The Fourteenth Sunday in Ordinary Time [A]

The Fourteenth Sunday in Ordinary Time [A]
Zechariah 9:9-10  +  Romans 8:9,11-13  +  Matthew 11:25-30

“… for although you have hidden these things from the wise and the learned you have revealed them to little ones.”

references to the Catechism of the Catholic Church cited for this Sunday by the Vatican’s Homiletic Directory:

CCC 514-521: knowledge of mysteries of Christ, communion in his mysteries
CCC 238-242: the Father is revealed by the Son
CCC 989-990: the resurrection of the body

Humility is the foundation of the spiritual life.  In Sunday’s Gospel Reading Jesus teaches us how to lay this foundation.  Jesus shows us that humility is at the heart of all progress in the spiritual life.  Note that this is more than just saying that humility is the first lesson learned by spiritual beginners.  Jesus is going further, insisting that humility is at the heart of the progress made each day by the most spiritually advanced saints.

In the portraits of Jesus painted by the four evangelists, Jesus rarely speaks out loud to God the Father.  Yet in today’s Gospel Reading, Jesus not only speaks to the Father, but exclaims:  “I give praise to you, Father, Lord of heaven and earth, for although you have hidden these things from the wise and the learned you have revealed them to little ones.”

No matter how old you are, no matter how far you have already progressed in the spiritual life, humility is the soil needed for further growth.  If you are a farmer, or even if you garden, you know that when it comes to growing things from the earth, there’s good soil and there’s bad soil.  There’s soil that’s rich in nutrients and moisture, and then there’s soil that’s dry and depleted of nutrients.

If we want to say, then, that the soil of humility is meant to be rich in spiritual nutrients and moisture, what are we saying?  Why does humility make for rich spiritual soil?  Saint Teresa of Avila, a Carmelite reformer who lived in the sixteenth century, wrote:

“While we are on this earth nothing is more important to us than humility. … In my opinion we shall never completely know ourselves if we don’t strive to know God.  By gazing at His grandeur, we get in touch with our own lowliness… by pondering His humility, we shall see how far we are from being humble” [The Interior Castle I,2,9].

St. Teresa makes plain that focusing upon God rather than upon oneself is key to fostering humility.  Yet St. Paul in Sunday’s Second Reading speaks about another key way of shifting one’s attention in the spiritual life from what is less important to what is greater.  St. Paul explains the importance of focusing upon the human spirit rather than upon human flesh.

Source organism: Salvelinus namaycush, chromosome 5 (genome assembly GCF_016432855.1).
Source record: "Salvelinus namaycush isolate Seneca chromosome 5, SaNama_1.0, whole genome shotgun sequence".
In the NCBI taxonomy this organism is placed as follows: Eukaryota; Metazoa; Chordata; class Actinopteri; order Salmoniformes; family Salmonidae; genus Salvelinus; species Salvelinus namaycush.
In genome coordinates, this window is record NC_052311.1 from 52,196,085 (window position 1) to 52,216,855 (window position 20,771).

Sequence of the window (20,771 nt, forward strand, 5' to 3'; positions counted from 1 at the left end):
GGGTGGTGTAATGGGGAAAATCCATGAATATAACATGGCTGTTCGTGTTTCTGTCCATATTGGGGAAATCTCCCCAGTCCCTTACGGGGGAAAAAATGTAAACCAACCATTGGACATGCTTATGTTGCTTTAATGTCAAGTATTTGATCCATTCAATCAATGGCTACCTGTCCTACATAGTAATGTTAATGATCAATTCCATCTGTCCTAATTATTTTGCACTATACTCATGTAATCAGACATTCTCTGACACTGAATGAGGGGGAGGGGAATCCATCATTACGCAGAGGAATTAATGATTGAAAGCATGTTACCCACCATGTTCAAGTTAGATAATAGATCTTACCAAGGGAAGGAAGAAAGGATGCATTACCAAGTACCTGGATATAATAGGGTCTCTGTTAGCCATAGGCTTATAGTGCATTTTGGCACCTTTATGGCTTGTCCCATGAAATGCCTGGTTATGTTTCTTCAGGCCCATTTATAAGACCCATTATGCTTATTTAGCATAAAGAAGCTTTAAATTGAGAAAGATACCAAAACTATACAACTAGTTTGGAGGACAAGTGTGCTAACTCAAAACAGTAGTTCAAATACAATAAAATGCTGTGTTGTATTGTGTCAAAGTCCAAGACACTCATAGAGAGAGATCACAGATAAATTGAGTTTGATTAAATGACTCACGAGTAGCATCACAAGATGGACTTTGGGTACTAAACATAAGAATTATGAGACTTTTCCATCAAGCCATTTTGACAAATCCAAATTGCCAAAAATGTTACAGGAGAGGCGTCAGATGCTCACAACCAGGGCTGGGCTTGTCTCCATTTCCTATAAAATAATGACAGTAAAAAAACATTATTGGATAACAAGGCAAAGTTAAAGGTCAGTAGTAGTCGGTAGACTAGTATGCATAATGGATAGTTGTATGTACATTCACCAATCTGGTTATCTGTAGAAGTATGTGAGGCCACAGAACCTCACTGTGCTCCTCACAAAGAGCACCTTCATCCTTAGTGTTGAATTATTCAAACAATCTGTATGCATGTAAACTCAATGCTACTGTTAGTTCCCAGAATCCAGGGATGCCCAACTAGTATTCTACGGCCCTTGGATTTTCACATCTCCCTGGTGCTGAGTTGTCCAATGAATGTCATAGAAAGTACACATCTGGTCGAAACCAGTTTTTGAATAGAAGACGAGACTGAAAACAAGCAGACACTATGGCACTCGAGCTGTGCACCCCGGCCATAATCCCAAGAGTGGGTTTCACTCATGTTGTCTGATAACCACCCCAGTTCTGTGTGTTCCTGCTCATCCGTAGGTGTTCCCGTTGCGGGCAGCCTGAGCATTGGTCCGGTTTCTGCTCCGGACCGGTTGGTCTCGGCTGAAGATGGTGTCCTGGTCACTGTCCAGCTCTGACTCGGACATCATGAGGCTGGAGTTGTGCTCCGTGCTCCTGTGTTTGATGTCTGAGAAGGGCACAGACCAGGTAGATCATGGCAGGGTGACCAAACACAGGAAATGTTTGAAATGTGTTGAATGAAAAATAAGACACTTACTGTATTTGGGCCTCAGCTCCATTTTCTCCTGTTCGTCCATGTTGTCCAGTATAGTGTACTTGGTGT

What does St. Paul mean in the Second Reading when he states to the Romans:  “You are not in the flesh”?  Obviously, no one would deny that each Christian making his way through life on this earth journeys within, or through, a human body.  We all live with flesh and blood.  The human body is an essential part of making one’s pilgrimage through life.

But when St. Paul insists that “You are not in the flesh”, he’s shifting attention to the principle by which the pilgrim can bring focus to his earthly life.  That is to ask the following:  is gratification of the flesh’s five senses the motivating principle for the pilgrim’s choices?  Or does that pilgrim live “in the spirit”, meaning that his choices seek to allow the Holy Spirit to rule—to give order and aim—to the pilgrim’s journey?

Throughout the Church’s history, this contrast between the flesh and the spirit has led to many heresies.  St. Augustine of Hippo, a fifth-century bishop in northern Africa, spent many years before his baptism as a member of a sect based upon one such heresy.  This group believed that the difference between flesh and spirit was not only a contrast, but a sharp division between evil and good.  To grow in holiness meant to them to reject not only the flesh, but everything material.

What that heresy ignores is that “in the beginning”, God created the heavens and the earth and everything within them, both visible and invisible.  Within the first chapter of Genesis, we hear that God “looked at everything He had made, and found it very good” [Genesis 1:31].  Material things cannot be made evil.  Only persons and their actions can be evil, by putting last things first.  Material things are among the last that matter in life, because they will not last.  Knowing this truth and ordering one’s choices according to it foster humility, disposing oneself to abiding “in the spirit”, which is to say, abiding more fully in God.

Jesus blesses children - Maes